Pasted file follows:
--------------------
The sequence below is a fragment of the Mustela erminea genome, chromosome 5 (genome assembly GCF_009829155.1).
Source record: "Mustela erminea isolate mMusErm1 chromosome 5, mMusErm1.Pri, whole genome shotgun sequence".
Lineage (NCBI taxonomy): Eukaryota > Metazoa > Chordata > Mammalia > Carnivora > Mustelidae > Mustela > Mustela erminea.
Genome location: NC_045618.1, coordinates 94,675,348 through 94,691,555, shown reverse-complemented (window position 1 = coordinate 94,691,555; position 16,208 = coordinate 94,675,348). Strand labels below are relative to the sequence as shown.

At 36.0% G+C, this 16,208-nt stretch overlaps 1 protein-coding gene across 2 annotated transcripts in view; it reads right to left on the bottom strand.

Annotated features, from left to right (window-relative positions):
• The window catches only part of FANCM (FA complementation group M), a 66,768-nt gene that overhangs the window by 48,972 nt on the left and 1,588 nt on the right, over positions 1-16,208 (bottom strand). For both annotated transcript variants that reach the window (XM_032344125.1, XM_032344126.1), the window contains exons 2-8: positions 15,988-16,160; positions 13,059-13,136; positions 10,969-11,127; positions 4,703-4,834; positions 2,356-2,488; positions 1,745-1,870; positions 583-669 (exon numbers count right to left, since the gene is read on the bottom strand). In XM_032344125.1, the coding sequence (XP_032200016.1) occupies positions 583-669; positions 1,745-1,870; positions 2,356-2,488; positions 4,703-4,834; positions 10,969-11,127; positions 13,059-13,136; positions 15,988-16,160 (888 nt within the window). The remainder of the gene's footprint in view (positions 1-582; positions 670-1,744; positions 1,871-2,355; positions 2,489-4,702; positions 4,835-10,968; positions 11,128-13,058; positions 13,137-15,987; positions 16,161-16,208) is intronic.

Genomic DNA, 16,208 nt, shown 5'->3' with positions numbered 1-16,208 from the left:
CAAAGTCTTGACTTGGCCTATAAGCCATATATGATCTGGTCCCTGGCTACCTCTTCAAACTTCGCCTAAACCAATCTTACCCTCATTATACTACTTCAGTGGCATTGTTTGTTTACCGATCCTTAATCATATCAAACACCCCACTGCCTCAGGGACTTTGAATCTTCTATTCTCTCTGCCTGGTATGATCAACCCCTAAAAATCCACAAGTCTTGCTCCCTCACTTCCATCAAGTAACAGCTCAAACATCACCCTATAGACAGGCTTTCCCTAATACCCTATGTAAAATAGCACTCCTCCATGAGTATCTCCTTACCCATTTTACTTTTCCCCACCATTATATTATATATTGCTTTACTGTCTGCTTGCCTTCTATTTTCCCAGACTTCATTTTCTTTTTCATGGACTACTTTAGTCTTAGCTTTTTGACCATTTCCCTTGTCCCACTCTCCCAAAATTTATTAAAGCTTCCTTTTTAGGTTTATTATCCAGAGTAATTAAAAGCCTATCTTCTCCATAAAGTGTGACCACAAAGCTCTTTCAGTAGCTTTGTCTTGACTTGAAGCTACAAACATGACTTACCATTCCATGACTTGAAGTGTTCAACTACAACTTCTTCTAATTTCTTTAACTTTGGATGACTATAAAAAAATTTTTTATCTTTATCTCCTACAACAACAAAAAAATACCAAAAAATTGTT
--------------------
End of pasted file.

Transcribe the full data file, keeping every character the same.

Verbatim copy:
The sequence below is a fragment of the Mustela erminea genome, chromosome 5 (genome assembly GCF_009829155.1).
Source record: "Mustela erminea isolate mMusErm1 chromosome 5, mMusErm1.Pri, whole genome shotgun sequence".
Lineage (NCBI taxonomy): Eukaryota > Metazoa > Chordata > Mammalia > Carnivora > Mustelidae > Mustela > Mustela erminea.
Genome location: NC_045618.1, coordinates 94,675,348 through 94,691,555, shown reverse-complemented (window position 1 = coordinate 94,691,555; position 16,208 = coordinate 94,675,348). Strand labels below are relative to the sequence as shown.

At 36.0% G+C, this 16,208-nt stretch overlaps 1 protein-coding gene across 2 annotated transcripts in view; it reads right to left on the bottom strand.

Annotated features, from left to right (window-relative positions):
• The window catches only part of FANCM (FA complementation group M), a 66,768-nt gene that overhangs the window by 48,972 nt on the left and 1,588 nt on the right, over positions 1-16,208 (bottom strand). For both annotated transcript variants that reach the window (XM_032344125.1, XM_032344126.1), the window contains exons 2-8: positions 15,988-16,160; positions 13,059-13,136; positions 10,969-11,127; positions 4,703-4,834; positions 2,356-2,488; positions 1,745-1,870; positions 583-669 (exon numbers count right to left, since the gene is read on the bottom strand). In XM_032344125.1, the coding sequence (XP_032200016.1) occupies positions 583-669; positions 1,745-1,870; positions 2,356-2,488; positions 4,703-4,834; positions 10,969-11,127; positions 13,059-13,136; positions 15,988-16,160 (888 nt within the window). The remainder of the gene's footprint in view (positions 1-582; positions 670-1,744; positions 1,871-2,355; positions 2,489-4,702; positions 4,835-10,968; positions 11,128-13,058; positions 13,137-15,987; positions 16,161-16,208) is intronic.

Genomic DNA, 16,208 nt, shown 5'->3' with positions numbered 1-16,208 from the left:
CAAAGTCTTGACTTGGCCTATAAGCCATATATGATCTGGTCCCTGGCTACCTCTTCAAACTTCGCCTAAACCAATCTTACCCTCATTATACTACTTCAGTGGCATTGTTTGTTTACCGATCCTTAATCATATCAAACACCCCACTGCCTCAGGGACTTTGAATCTTCTATTCTCTCTGCCTGGTATGATCAACCCCTAAAAATCCACAAGTCTTGCTCCCTCACTTCCATCAAGTAACAGCTCAAACATCACCCTATAGACAGGCTTTCCCTAATACCCTATGTAAAATAGCACTCCTCCATGAGTATCTCCTTACCCATTTTACTTTTCCCCACCATTATATTATATATTGCTTTACTGTCTGCTTGCCTTCTATTTTCCCAGACTTCATTTTCTTTTTCATGGACTACTTTAGTCTTAGCTTTTTGACCATTTCCCTTGTCCCACTCTCCCAAAATTTATTAAAGCTTCCTTTTTAGGTTTATTATCCAGAGTAATTAAAAGCCTATCTTCTCCATAAAGTGTGACCACAAAGCTCTTTCAGTAGCTTTGTCTTGACTTGAAGCTACAAACATGACTTACCATTCCATGACTTGAAGTGTTCAACTACAACTTCTTCTAATTTCTTTAACTTTGGATGACTATAAAAAAATTTTTTATCTTTATCTCCTACAACAACAAAAAAATACCAAAAAATTGTT